The portraits themselves are pretty straight forward from a technique standpoint; one softbox with a medium gray background -- classic Rembrandt lighting. What is not straight forward is how I had to shoot them. I had maybe ten minutes to set things up and get the light metered out before Yamada Sensei was right there waiting on me. So I got him in position and spent maybe two minutes rattling off fifteen shots. I worked to pull a smile out of him and was only given a bit of a smirk from him. I didn't dare push him for more though -- I knew I had already gotten what I was looking for within the first two or three shots anyway. Doing all this with people warming up on the dojo mat only inches away from you, and then having numerous others just watching you can be kinda daunting. The crazy thing is that my doctor had just given me the ok to walk on my ankle again for the first time after having not walked on it for three months, just a couple hours before showing up to do the portraits. What a way to ease into walking on it again don't you think?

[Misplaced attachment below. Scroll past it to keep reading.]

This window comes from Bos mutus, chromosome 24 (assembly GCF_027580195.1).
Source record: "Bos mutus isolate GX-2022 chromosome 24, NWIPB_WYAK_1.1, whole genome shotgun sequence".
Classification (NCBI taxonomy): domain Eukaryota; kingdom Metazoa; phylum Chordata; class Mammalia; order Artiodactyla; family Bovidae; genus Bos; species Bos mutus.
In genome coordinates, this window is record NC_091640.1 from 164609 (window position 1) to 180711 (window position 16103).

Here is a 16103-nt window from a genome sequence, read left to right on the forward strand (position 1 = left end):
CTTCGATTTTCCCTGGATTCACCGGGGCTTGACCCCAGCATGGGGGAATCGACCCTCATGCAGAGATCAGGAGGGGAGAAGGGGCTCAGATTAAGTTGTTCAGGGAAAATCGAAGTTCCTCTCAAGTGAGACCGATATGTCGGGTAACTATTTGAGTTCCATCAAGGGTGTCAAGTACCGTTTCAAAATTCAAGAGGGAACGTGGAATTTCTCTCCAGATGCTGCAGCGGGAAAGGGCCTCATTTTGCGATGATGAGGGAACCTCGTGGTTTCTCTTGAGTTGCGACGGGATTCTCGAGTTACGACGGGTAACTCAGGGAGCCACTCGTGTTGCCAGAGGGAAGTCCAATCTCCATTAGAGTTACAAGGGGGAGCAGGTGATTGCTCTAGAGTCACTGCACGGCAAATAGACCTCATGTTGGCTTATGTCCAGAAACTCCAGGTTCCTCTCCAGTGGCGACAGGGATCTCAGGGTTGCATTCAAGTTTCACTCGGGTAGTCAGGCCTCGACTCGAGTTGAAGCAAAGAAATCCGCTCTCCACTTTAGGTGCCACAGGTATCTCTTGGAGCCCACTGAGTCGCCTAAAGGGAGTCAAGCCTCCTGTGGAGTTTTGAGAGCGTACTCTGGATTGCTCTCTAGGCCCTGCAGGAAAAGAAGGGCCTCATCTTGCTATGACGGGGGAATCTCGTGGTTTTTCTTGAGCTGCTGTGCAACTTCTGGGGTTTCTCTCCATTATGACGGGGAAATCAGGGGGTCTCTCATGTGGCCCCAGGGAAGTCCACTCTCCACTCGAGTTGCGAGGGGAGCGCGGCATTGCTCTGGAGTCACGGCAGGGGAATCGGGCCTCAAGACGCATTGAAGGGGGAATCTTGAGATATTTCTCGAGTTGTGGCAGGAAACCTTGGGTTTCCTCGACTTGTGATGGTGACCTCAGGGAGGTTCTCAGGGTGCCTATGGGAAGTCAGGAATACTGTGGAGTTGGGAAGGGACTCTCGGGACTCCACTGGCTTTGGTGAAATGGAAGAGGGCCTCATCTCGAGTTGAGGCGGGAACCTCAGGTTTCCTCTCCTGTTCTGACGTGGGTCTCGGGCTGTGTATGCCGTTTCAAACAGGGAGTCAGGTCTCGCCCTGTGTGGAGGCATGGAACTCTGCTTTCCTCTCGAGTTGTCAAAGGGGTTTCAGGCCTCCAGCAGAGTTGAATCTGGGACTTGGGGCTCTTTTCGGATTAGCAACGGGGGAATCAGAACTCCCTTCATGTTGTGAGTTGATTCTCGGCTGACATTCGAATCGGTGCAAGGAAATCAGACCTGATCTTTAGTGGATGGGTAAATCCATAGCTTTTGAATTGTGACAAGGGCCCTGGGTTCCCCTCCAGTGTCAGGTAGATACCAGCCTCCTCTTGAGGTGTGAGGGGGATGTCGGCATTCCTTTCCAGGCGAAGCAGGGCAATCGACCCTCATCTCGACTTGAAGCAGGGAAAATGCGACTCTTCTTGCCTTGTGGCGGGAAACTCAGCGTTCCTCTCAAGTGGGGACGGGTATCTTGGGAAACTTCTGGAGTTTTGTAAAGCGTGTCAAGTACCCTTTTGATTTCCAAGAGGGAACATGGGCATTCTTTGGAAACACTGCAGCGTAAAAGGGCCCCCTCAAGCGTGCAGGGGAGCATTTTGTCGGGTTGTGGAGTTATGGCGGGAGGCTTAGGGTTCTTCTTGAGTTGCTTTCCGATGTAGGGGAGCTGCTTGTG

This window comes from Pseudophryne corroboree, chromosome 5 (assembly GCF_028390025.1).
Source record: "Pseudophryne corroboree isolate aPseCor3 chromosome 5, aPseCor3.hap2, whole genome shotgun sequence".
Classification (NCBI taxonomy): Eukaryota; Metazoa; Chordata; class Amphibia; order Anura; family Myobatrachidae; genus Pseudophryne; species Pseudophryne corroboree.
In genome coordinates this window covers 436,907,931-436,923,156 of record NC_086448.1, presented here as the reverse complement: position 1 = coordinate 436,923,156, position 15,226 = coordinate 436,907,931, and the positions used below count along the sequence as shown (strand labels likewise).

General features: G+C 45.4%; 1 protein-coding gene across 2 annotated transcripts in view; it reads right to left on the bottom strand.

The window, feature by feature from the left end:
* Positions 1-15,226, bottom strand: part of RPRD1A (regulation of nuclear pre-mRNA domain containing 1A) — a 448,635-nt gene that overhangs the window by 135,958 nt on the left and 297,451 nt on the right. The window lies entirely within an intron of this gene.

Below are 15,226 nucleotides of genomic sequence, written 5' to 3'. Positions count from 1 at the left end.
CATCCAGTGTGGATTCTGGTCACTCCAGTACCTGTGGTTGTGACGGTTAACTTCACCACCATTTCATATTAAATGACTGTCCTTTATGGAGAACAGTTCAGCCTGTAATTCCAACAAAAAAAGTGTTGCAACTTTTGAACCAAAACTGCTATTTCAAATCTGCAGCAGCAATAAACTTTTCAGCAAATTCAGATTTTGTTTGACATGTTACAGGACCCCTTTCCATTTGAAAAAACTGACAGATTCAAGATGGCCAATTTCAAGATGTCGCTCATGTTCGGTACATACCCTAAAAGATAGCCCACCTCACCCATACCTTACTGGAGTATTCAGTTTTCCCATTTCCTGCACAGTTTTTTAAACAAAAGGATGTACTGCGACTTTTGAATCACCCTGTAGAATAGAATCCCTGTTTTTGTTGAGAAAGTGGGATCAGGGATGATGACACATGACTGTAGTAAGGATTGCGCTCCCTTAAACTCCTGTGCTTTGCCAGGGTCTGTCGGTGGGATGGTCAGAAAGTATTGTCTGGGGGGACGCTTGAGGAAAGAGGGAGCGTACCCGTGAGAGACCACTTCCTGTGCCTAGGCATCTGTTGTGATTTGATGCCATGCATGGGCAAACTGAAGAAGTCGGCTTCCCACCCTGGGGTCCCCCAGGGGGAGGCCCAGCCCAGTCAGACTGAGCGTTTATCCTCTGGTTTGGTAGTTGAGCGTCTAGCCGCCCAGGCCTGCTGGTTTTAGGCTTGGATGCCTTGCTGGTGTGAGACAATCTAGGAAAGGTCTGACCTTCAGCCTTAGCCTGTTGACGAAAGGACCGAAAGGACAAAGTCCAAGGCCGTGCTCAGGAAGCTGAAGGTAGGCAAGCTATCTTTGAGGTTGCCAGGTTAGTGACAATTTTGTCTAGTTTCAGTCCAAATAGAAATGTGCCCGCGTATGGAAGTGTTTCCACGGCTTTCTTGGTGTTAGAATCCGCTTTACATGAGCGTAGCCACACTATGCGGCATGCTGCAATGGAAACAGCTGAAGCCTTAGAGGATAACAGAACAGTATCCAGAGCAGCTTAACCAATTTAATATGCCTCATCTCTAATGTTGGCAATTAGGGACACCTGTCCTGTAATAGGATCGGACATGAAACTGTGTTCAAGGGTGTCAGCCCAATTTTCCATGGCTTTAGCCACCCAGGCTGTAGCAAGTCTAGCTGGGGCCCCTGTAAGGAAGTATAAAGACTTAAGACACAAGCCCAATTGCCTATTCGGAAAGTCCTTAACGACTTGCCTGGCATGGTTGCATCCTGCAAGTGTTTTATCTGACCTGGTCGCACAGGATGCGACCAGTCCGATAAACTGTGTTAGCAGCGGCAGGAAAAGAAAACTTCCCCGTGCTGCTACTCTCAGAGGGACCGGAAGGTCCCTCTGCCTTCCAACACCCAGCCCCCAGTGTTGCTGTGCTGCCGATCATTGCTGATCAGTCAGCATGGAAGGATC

I'm pretty happy with the results of it all -- it was totally worth the effort and pain I felt in my ankle later that night from being on it in such intense way all of a sudden. The man made me hurt without so much as laying a finger on me. Just check out the character in his face though -- he just looks cool:
Just click on each picture to see the full size version.
Here are a few candid I shots got of him teaching during the two day seminar that I kinda liked too:
Here is a video of Yamada Sensei at a Aikido demonstration in 1986 -- the 35 second mark in the video is pretty funny:
I so wish I could have gotten on the mat to train with him -- the dude is a true martial arts master. I did get on the mat, but it was to photograph him rather than learn from him -- big surprise me being a photographer and all right?
UPDATE: So it appears that you can only see the video if you are in Safari. In Firefox it just isn't there for whatever reason. Here is a link to the video I tried to embed above.